The Flinchum File
Thoughtful Economic Analysis and Existential Opinions

Waving at the Future

02/20/2020

In the early mists of time, high priests could predict the future by reading the entrails of a chicken, lamb, or goat.  From a mess of goat guts, they could see the future.

“Technical” analysts look at price movements of stocks to rationalize the buy-and-sell decisions of investors.  Sometimes called “chartists”, they don’t even need to know the name of the stock or the business it is in.  They can see the future by looking at share prices in the past.

Ralph Elliott was an accountant when he wrote “The Wave Priniciple” in 1938.  He argued that investor motivations are synthesized in per-share price movements and that changes in direction could be gleaned from that.  During a bullish market, there are five legs – three up and two down.  During a bearish market, there are three legs — two down and one up.  Once you identify the fifth up-leg, which is usually the longest, you know you’re approaching a peak.  There are some other rules, such as when each succeeding low is higher than the last low on the upswing and the opposite on the downswing.  (Its not as confusing as that sounds, I promise!)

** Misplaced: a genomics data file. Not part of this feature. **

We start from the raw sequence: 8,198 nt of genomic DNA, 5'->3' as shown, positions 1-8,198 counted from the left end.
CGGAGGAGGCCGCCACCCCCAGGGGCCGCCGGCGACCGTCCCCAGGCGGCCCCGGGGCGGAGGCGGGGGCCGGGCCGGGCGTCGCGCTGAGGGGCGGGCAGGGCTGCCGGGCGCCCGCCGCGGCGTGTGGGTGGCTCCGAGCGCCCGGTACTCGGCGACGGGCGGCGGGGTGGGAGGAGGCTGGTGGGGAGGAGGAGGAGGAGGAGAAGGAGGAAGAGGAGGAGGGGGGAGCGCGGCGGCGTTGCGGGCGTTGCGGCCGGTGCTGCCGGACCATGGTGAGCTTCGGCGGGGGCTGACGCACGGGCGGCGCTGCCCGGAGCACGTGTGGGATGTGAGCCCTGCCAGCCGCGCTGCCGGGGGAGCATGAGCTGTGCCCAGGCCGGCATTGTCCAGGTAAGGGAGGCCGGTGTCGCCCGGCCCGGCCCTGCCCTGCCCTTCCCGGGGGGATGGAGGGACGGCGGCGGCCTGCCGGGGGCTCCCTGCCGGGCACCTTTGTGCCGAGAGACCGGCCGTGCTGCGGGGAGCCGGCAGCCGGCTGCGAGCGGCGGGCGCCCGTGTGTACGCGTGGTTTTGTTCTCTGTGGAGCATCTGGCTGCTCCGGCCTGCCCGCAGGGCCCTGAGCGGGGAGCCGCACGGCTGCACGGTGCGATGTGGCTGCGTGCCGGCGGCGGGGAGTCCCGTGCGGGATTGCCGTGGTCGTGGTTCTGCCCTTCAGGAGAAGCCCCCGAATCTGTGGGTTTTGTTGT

The “buy-and-hold” philosophy is very conventional these days, but some investors don’t have the stomach for that.  One technique for measuring the severity of expected downturns is called the Fibonacci Retracement, which finds magic in nautilus shells and in the number of exactly 61.8 — go figure!  To complicate it even more (if that’s possible), Elliott Waves often occur within bigger Elliott Waves.  Finding those mini-waves is indeed like reading goat guts!

Enthusiasts debate whether Elliott Waves are more reliable for individual stocks or the market at large.  For what’s its worth, it currently indicates the S&P should continue upwards to the 3,600 point, compared to about 3,385 now.  In other words, the bulls are still running . . .

The Elliott Wave is interesting to me, only because it colors investment decisions of others.  I haven’t found mechanistic price movements tell me much about “black swans” or elections.

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